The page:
November 22, 2020
diagnosing osteoarthritis of the knee with a knee radiograph

Diagnosing Osteoarthritis with a Knee Radiograph

One of the most common clinical entities seen by a sports medicine physician is knee pain. In our aging population, the incidence of osteoarthritis is increasing. Many of the cases of knee pain seen in the office are due to osteoarthritis. Sports physicians are typically charged with reading x-rays in office and must be aware of the signs of osteoarthritis of the knee on a radiograph.

Case Question

A 65 year old patient comes in with right knee pain for three months. Pain is localized to the medial compartment of the knee. On examination there is knee crepitus and medial joint line tenderness. Which of the following radiologic findings would you expect to find in a knee with primary osteoarthritis?

A) Subchondral sclerosis

B) Pellegrini Stieda Sign

C) Symmetric joint space narrowing

D) Erosions

Radiographic Findings

Radiographs of the knee should be weight bearing in order to assess for osteoarthritis (2). Three views of the knee are typically ordered. These are bilateral AP, lateral, and sunrise view. This allows the provider to evaluate the medial tibiofemoral compartment, lateral tibiofemoral compartment, and patellofemoral joint (6). When assessing a knee radiograph for osteoarthritis, physicians should look for sclerosis, osteophytes, and joint space narrowing (1).
Joint space narrowing is also seen with osteoarthritis, but is not specific for degenerative joint disease (1). Joint space narrowing rarely occurs homogenously across a joint. Cartilage loss is typically found asymmetrically throughout the joint (2). The most common location for joint space loss in the knee is the medial compartment (2). We use joint space narrowing as an indirect monitor for cartilage loss in the knee (3). However, an MRI can better assess the knee cartilage than a standard radiograph (3). The cartilage in the knee joint is hyaline cartilage and is made up of Type II collagen fibers that cross link with type IX collagen fibers (5). The thinning of this cartilage matrix is just one sign of osteoarthritis in a knee, as we can also appreciate changes within the subchondral bone as well (5).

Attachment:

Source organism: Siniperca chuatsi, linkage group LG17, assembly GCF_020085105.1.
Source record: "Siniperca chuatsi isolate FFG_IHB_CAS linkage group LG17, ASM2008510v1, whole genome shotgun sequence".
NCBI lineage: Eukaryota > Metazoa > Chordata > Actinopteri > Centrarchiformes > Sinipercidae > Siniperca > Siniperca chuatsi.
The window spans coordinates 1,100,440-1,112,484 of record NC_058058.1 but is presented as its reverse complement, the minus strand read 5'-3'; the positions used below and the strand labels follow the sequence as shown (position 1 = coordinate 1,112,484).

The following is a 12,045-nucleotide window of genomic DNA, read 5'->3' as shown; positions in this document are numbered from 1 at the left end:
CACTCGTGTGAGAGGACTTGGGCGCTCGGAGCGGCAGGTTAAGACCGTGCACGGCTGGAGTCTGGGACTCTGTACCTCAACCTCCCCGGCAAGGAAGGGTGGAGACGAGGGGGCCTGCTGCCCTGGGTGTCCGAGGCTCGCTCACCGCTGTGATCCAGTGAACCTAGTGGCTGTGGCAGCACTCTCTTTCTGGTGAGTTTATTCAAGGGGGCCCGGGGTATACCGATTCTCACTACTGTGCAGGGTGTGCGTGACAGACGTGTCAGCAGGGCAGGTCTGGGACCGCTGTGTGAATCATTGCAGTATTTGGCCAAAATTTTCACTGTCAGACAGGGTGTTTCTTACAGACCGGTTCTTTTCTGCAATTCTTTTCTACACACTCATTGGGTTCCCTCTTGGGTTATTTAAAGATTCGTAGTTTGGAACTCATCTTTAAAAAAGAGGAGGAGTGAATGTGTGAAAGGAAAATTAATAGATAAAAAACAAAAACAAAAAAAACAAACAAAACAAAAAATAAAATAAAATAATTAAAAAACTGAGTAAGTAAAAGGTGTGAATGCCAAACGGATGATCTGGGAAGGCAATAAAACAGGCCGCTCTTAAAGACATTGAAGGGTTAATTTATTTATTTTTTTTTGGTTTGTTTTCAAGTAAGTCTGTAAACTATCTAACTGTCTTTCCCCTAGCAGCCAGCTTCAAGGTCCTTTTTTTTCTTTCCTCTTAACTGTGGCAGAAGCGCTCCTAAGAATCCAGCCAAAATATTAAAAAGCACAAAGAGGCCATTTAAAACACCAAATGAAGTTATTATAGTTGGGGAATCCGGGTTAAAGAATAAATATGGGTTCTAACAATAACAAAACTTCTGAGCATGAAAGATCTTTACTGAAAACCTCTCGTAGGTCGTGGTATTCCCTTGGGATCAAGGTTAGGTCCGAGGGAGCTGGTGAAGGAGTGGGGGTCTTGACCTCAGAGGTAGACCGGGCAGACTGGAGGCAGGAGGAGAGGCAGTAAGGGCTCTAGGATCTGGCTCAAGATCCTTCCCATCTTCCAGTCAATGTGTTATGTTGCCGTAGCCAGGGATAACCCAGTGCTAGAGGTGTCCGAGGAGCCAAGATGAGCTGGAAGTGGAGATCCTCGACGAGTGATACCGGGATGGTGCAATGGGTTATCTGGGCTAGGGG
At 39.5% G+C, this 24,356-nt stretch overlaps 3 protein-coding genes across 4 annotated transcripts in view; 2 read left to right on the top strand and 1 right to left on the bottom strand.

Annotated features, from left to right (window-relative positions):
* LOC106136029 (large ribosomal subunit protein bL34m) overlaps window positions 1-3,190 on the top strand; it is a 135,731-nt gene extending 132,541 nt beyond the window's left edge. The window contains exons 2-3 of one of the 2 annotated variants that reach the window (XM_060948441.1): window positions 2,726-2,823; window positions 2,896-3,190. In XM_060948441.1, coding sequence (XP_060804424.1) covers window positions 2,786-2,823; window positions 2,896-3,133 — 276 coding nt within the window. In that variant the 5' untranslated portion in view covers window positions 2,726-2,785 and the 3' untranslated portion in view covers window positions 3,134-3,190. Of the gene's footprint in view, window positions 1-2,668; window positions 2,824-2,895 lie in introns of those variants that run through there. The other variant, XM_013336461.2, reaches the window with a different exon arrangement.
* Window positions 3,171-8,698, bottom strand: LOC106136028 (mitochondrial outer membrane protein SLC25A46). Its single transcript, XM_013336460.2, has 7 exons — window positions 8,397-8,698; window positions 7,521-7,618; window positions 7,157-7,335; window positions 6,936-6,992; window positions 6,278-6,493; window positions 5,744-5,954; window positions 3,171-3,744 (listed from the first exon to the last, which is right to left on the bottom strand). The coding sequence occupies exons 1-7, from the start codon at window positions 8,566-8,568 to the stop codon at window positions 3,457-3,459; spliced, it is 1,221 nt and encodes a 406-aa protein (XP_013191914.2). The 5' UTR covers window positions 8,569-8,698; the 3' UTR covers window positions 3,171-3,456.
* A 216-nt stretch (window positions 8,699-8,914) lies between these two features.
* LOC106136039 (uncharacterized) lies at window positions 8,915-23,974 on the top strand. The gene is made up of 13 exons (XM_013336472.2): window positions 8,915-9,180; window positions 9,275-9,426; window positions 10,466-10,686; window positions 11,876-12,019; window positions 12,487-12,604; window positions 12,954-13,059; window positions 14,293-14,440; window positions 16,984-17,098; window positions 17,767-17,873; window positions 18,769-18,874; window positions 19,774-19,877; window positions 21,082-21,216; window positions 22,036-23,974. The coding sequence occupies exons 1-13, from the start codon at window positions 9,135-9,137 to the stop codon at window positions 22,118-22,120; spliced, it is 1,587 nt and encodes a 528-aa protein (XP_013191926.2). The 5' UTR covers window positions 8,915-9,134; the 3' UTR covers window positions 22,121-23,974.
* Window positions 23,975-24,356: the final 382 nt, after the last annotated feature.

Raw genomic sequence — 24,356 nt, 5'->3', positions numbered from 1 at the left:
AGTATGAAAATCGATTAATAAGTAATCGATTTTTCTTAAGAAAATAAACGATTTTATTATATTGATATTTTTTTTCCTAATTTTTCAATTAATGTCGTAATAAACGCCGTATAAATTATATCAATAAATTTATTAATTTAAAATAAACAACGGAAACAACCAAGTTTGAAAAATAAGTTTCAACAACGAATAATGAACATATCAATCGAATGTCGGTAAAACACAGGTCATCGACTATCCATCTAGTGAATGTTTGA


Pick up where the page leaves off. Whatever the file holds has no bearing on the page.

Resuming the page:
knee osteoarthritis with joint space narrowing

Image 1. Medial joint space narrowing

Subchondral sclerosis, osteophyte formation, and subchondral cyst formation can all be seen with osteoarthritis (5). Subchondral sclerosis is the brightening of bone on an x-ray that is due to the increased osteoblastic activity in bone (2). This failed healing mechanism of the subchondral bone microfractures leads to a decrease in the capacity of the bone to transmit load (6). Sclerosis is decreased in patients with osteoporosis (1).
knee osteoarthritis with subchondral sclerosis

Image 2. Subchondral sclerosis, severe joint space narrowing, osteophytes

Osteophytes are new bone formation at the edge of joint margins (2). Osteophytes form as a result of increased bone turnover in an osteoarthritic knee, leading to endochondral ossification at the joint margins (6). The later stages of this process involve subchondral cyst formation and altered joint alignment (6).
knee osteoarthritis with osteophyte

Image 3. Osteophyte of the medial femoral condyle with joint space narrowin.

Once the knee is evaluated, there are many grading scales that exist to categorize the severity of the osteoarthritis. The most common scales are the Kellgren-Lawrence, Ahlaback, and Brandt scale (4). A study published in the American Journal of Roentgenology looked at arthroscopic validation of the various grading scales of osteoarthritis in the tibiofemoral joint (4). What they found was that each grading scale had their own flaws (4). For example, the Kellgren-Lawrence grading scale which can be seen in Figure 4 relies on the presence of osteophytes for the first two grades (4). This can be misleading because according to the Kellgren-Lawrence scale, a knee with only joint space narrowing and no osteophyte formation would not meet criteria for osteoarthritis (4). This is in contrast to the Brandt scale that highlights joint space narrowing and not osteophyte formation (4).
kellgren lawrence scale of osteoarthritis

Figure 4. The kellgren-lawrence classification for knee osteoarthritis


Being able to recognize the signs of osteoarthritis on a radiograph is a necessary skill for a sports medicine physician. The incidence of knee OA is increasing in our population and diagnosing knee OA with a standard radiograph can be a cost saving measure. Being able to recognize joint space narrowing, subchondral sclerosis, and osteophyte formation will allow providers to make the correct diagnosis.

Case Answer

The correct answer is A. Subchondral sclerosis is found in radiographs with knee osteoarthritis. A Pelligrini Stieda sign is seen in injuries to the MCL. Symmetric joint space narrowing and erosions are found in Rheumatoid Arthritis.


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Chan, W P, et al. “Osteoarthritis of the Knee: Comparison of Radiography, CT, and MR Imaging to Assess Extent and Severity.” American Journal of Roentgenology, vol. 157, no. 4, Oct. 1991, pp. 799–806, 10.2214/ajr.157.4.1892040.
Kijowski, Richard, et al. “Arthroscopic Validation of Radiographic Grading Scales of Osteoarthritis of the Tibiofemoral Joint.” AJR. American Journal of Roentgenology, vol. 187, no. 3, 1 Sept. 2006, pp. 794–799,, 10.2214/AJR.05.1123.
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Buckland-Wright, Christopher. “Subchondral bone changes in hand and knee osteoarthritis detected by radiography.” Osteoarthritis and cartilage 12 (2004): 10-19.

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